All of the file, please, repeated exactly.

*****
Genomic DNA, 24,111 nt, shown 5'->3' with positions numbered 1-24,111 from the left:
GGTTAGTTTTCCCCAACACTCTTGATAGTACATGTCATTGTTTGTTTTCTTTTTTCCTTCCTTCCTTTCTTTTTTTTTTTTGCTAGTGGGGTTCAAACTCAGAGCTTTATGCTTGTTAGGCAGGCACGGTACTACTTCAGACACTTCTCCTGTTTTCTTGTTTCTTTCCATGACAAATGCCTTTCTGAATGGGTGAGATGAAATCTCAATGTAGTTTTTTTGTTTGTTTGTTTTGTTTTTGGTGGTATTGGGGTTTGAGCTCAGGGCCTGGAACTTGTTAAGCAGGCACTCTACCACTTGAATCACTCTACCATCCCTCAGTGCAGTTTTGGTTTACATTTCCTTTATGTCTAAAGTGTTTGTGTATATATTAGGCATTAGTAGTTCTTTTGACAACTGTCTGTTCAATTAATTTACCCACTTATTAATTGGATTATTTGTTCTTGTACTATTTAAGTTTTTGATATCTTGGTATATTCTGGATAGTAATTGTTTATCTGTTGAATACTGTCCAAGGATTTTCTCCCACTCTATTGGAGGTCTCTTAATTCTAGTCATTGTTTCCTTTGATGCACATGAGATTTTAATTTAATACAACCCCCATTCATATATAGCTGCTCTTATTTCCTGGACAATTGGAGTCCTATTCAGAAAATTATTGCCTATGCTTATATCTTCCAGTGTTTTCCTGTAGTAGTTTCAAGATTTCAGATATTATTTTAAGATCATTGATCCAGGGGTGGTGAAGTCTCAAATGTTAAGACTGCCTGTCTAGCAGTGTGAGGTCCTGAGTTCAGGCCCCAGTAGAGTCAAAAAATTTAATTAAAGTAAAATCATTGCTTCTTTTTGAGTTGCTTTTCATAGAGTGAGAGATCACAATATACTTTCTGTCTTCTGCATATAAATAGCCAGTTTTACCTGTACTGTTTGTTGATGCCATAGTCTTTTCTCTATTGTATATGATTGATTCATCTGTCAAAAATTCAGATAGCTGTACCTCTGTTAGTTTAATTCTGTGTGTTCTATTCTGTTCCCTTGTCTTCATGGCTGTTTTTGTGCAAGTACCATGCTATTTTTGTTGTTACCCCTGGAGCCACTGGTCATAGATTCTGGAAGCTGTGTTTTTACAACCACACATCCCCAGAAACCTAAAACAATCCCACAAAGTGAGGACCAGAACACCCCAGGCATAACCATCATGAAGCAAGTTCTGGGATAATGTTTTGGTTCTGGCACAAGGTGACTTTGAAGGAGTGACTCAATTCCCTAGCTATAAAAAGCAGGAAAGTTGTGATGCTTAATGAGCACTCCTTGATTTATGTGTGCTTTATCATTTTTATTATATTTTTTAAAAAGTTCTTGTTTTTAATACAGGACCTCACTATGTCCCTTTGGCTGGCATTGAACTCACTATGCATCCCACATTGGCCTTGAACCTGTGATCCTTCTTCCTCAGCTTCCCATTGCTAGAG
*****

Genomic DNA, 24,111 nt, shown 5'->3' with positions numbered 1-24,111 from the left:
GGTTAGTTTTCCCCAACACTCTTGATAGTACATGTCATTGTTTGTTTTCTTTTTTCCTTCCTTCCTTTCTTTTTTTTTTTTGCTAGTGGGGTTCAAACTCAGAGCTTTATGCTTGTTAGGCAGGCACGGTACTACTTCAGACACTTCTCCTGTTTTCTTGTTTCTTTCCATGACAAATGCCTTTCTGAATGGGTGAGATGAAATCTCAATGTAGTTTTTTTGTTTGTTTGTTTTGTTTTTGGTGGTATTGGGGTTTGAGCTCAGGGCCTGGAACTTGTTAAGCAGGCACTCTACCACTTGAATCACTCTACCATCCCTCAGTGCAGTTTTGGTTTACATTTCCTTTATGTCTAAAGTGTTTGTGTATATATTAGGCATTAGTAGTTCTTTTGACAACTGTCTGTTCAATTAATTTACCCACTTATTAATTGGATTATTTGTTCTTGTACTATTTAAGTTTTTGATATCTTGGTATATTCTGGATAGTAATTGTTTATCTGTTGAATACTGTCCAAGGATTTTCTCCCACTCTATTGGAGGTCTCTTAATTCTAGTCATTGTTTCCTTTGATGCACATGAGATTTTAATTTAATACAACCCCCATTCATATATAGCTGCTCTTATTTCCTGGACAATTGGAGTCCTATTCAGAAAATTATTGCCTATGCTTATATCTTCCAGTGTTTTCCTGTAGTAGTTTCAAGATTTCAGATATTATTTTAAGATCATTGATCCAGGGGTGGTGAAGTCTCAAATGTTAAGACTGCCTGTCTAGCAGTGTGAGGTCCTGAGTTCAGGCCCCAGTAGAGTCAAAAAATTTAATTAAAGTAAAATCATTGCTTCTTTTTGAGTTGCTTTTCATAGAGTGAGAGATCACAATATACTTTCTGTCTTCTGCATATAAATAGCCAGTTTTACCTGTACTGTTTGTTGATGCCATAGTCTTTTCTCTATTGTATATGATTGATTCATCTGTCAAAAATTCAGATAGCTGTACCTCTGTTAGTTTAATTCTGTGTGTTCTATTCTGTTCCCTTGTCTTCATGGCTGTTTTTGTGCAAGTACCATGCTATTTTTGTTGTTACCCCTGGAGCCACTGGTCATAGATTCTGGAAGCTGTGTTTTTACAACCACACATCCCCAGAAACCTAAAACAATCCCACAAAGTGAGGACCAGAACACCCCAGGCATAACCATCATGAAGCAAGTTCTGGGATAATGTTTTGGTTCTGGCACAAGGTGACTTTGAAGGAGTGACTCAATTCCCTAGCTATAAAAAGCAGGAAAGTTGTGATGCTTAATGAGCACTCCTTGATTTATGTGTGCTTTATCATTTTTATTATATTTTTTAAAAAGTTCTTGTTTTTAATACAGGACCTCACTATGTCCCTTTGGCTGGCATTGAACTCACTATGCATCCCACATTGGCCTTGAACCTGTGATCCTTCTTCCTCAGCTTCCCATTGCTAGAG